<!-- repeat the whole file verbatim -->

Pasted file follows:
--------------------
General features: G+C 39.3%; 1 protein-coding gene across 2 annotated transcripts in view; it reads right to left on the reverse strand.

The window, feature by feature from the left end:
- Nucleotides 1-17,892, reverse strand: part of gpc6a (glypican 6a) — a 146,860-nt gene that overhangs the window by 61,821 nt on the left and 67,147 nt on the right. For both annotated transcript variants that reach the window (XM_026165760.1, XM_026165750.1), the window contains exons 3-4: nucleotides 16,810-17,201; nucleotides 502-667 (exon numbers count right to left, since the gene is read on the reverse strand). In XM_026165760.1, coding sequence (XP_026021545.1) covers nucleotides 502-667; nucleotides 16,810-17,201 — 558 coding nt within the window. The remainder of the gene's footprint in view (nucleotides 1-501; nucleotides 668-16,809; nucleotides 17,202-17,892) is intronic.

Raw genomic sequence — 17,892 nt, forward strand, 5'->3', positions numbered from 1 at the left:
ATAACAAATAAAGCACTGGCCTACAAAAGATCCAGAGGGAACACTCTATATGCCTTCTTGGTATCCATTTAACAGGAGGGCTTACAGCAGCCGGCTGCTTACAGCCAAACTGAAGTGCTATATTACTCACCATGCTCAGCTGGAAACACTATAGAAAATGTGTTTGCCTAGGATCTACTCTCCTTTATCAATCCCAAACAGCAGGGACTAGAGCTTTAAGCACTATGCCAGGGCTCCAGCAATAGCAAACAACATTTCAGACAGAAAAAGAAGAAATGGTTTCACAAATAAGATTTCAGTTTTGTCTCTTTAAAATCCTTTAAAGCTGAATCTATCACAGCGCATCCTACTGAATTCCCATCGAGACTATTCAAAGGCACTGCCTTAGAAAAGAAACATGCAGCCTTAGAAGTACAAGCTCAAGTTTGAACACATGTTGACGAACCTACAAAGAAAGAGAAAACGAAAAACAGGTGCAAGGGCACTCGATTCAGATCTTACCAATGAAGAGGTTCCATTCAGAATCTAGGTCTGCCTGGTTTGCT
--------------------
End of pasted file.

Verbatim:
General features: G+C 39.3%; 1 protein-coding gene across 2 annotated transcripts in view; it reads right to left on the reverse strand.

The window, feature by feature from the left end:
- Nucleotides 1-17,892, reverse strand: part of gpc6a (glypican 6a) — a 146,860-nt gene that overhangs the window by 61,821 nt on the left and 67,147 nt on the right. For both annotated transcript variants that reach the window (XM_026165760.1, XM_026165750.1), the window contains exons 3-4: nucleotides 16,810-17,201; nucleotides 502-667 (exon numbers count right to left, since the gene is read on the reverse strand). In XM_026165760.1, coding sequence (XP_026021545.1) covers nucleotides 502-667; nucleotides 16,810-17,201 — 558 coding nt within the window. The remainder of the gene's footprint in view (nucleotides 1-501; nucleotides 668-16,809; nucleotides 17,202-17,892) is intronic.

Raw genomic sequence — 17,892 nt, forward strand, 5'->3', positions numbered from 1 at the left:
ATAACAAATAAAGCACTGGCCTACAAAAGATCCAGAGGGAACACTCTATATGCCTTCTTGGTATCCATTTAACAGGAGGGCTTACAGCAGCCGGCTGCTTACAGCCAAACTGAAGTGCTATATTACTCACCATGCTCAGCTGGAAACACTATAGAAAATGTGTTTGCCTAGGATCTACTCTCCTTTATCAATCCCAAACAGCAGGGACTAGAGCTTTAAGCACTATGCCAGGGCTCCAGCAATAGCAAACAACATTTCAGACAGAAAAAGAAGAAATGGTTTCACAAATAAGATTTCAGTTTTGTCTCTTTAAAATCCTTTAAAGCTGAATCTATCACAGCGCATCCTACTGAATTCCCATCGAGACTATTCAAAGGCACTGCCTTAGAAAAGAAACATGCAGCCTTAGAAGTACAAGCTCAAGTTTGAACACATGTTGACGAACCTACAAAGAAAGAGAAAACGAAAAACAGGTGCAAGGGCACTCGATTCAGATCTTACCAATGAAGAGGTTCCATTCAGAATCTAGGTCTGCCTGGTTTGCT